Tuesday, August 30, 2016

Please put down the electronics

I love electronics - would be ironic if as I was writing on a laptop,  a blog that goes into the ether,  I would say I did not.  I think the internet is endless possibilities and the library of Alexandria rolled into one, apps and new devices fascinate and lure me and most of all I actually do like the connectivity. 

I am not a luddite in any way and have never been.  I shared with my father a love of new inventions. I loved the new stereos he liked because they sounded better and had more options, I liked that he had an 8 track player in his car because now you could take music with you, I had a walkman when they came out, the disc camera and polaroid, my cameras got smaller and then went digital.  I loved my boom box with it's dual cassette deck that could record songs one from another as well as from the radio, man that was time consuming you had to always have it on record and pause, fingers poised like in a Western gun battle to push that pause, releasing it so you could record whatever song you wanted from the radio.  Skills I tell you.  I remember our beta player, Pong on the atari, remote controls coming into our house and my VCR.  My dad got me my first CD player and it was a prized possession in my first apartment.  Are you seeing it now?  I had car radios whose face plates came off so they did not get stolen in the not so good old days in NYC.   My AOL dial up on my Radio Shack computer, color screen, was worth giving up my phone line for and when I discovered music on there - buffering so slowly that all songs were start stop sing sing stop stop stop sing sing stop, it was magic.  I obviously like the social media sites and embrace the changes.  

However, while I have appreciated the advances for my work with them as well as for my personal use, the cell phone is probably my favorite   The iPhone really did change how I use the phone, it is a mini laptop in so many ways.  So with that history how could I possibly have such a conflicted relationship with these devices when it comes to my kids?

I told a friend recently that we have created a problem that we, ok me and a lot of people I know, cannot really control the way we wanted to.  The kids should have access, we owe them safety instructions on the internet and social media with it's forever memory of your stupid moves along with it being a bully pulpit, and they are well poised to use it as it evolves because they have it.  A skill they need.  We give it to them also in public spaces because let's face it you at the next table thank me because they are quiet and the parents can enjoy their dinner without running around and minimizing the possibility of meltdowns (minimize because we all know you may still get one).  This is all fine, they like it, we like it until we don't.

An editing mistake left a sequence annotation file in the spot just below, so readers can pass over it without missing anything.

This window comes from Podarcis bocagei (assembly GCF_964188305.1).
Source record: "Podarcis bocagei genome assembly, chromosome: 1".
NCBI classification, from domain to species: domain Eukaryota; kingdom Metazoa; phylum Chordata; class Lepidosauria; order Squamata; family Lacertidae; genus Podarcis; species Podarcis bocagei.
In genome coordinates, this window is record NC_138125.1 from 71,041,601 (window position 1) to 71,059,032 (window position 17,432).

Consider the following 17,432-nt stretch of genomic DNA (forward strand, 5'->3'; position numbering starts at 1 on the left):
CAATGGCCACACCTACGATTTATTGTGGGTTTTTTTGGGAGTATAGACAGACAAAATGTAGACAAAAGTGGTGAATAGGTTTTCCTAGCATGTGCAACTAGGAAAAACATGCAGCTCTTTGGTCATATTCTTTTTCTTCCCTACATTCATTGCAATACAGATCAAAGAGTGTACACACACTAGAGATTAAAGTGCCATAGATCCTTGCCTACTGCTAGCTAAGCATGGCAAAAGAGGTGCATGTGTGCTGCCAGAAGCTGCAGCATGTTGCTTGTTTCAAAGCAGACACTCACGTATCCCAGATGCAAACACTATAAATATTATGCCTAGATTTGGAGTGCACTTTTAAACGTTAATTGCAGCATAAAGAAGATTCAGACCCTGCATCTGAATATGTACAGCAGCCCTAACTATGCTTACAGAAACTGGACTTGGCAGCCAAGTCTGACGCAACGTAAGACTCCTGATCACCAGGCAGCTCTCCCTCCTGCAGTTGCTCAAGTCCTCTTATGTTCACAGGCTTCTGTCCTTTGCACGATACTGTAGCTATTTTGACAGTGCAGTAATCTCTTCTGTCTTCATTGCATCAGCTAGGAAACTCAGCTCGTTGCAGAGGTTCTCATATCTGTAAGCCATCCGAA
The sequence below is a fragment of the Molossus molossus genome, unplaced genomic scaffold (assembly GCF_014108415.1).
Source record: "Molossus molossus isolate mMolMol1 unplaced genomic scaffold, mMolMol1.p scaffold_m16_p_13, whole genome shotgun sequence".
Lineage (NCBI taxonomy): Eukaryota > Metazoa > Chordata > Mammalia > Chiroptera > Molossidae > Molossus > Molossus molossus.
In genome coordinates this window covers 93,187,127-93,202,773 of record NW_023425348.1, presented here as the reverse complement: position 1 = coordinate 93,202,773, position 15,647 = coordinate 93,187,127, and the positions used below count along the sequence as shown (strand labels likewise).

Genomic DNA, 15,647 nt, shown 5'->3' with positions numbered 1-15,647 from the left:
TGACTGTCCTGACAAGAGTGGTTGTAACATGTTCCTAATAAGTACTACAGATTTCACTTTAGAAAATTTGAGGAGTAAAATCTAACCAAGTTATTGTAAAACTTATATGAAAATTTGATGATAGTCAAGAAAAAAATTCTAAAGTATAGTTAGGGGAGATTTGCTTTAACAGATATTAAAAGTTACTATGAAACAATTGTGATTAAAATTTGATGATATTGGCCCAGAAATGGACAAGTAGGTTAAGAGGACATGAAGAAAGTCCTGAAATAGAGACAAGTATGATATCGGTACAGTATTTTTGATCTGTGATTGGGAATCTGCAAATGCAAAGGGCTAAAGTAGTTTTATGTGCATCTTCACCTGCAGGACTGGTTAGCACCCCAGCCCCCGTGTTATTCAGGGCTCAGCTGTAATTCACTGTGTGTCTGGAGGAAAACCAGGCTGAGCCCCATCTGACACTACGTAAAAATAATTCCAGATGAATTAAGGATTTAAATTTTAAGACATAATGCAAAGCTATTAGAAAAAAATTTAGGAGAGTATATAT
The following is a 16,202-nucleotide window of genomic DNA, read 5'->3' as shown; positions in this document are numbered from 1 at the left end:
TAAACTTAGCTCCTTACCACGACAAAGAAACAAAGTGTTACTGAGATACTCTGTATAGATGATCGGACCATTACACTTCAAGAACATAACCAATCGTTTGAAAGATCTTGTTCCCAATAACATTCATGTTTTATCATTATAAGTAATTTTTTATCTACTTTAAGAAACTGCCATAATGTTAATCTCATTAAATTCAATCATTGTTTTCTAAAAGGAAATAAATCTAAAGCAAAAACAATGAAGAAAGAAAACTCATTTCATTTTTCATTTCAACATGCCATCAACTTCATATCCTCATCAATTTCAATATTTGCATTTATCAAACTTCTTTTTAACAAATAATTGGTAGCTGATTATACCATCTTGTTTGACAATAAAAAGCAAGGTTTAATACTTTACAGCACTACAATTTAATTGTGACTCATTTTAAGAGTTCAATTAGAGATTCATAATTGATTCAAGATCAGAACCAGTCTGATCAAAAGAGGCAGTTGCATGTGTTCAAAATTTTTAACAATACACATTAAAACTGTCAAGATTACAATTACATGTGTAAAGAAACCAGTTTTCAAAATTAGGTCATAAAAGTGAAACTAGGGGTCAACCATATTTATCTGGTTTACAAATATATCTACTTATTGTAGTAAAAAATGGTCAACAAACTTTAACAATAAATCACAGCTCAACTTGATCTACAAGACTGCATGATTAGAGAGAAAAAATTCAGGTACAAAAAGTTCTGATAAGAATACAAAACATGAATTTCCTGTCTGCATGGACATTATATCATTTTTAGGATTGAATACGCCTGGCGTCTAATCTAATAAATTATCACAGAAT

In my house we have rules around electronic use, much like most families, and at dinner time out or in it is put them down while we are eating.  This works well but then sometimes when they are with their friends it becomes harder.  It should be easier right ?  I mean they have their friends but their friends are on them too.  How are they going to learn conversational skills?  I may have found meal times the greatest source of my fights with my dad for he had a captive audience and I can still feel the lump in my throat of the food, anger, sadness that got stuck there when it was not a conversation but his issues parenting me.  I also found they were the best times for when I learned so much from him and my mom.  I learned to talk to their friends and to mine.  I love learning and find people who are knowledgeable and who can talk on almost any subject just swoon worthy.   

We get aggravated with our kids for not putting the screens that we gave them down and I struggle to not lose my patience and make the "meal knot in throat" moment by discipling them for not putting the damn things away.  I watched them this weekend with friends and they found ways to play at the beach, talk about their games and even play card games without the glow of the screen lighting up their good looking faces, so it can be done.  In the arsenal of parenting, which is so hard but amazing, we now need to help balance what is and is not acceptable electronic use. 

These are amazing devices but they are not replacements to human interaction and as they get ready to go back to school I want to make sure my boys have their supplies along with their ability to meet new kids in their classes and socialize.  They learn to be kind and how to make connections which probably will lead to them exchanging ways to meet electronically.  To my boys I say "Please put down the electronics not for good but just for long enough to remember that talking to other people is what led to the creation of most of these innovations and they will be replaced but the friendships you form or forgo will not, nor will the time you could have spent talking your grandmothers who will not be here forever and of course me (hey only child here of course there has to be an about me part) and my time with you which I treasure".

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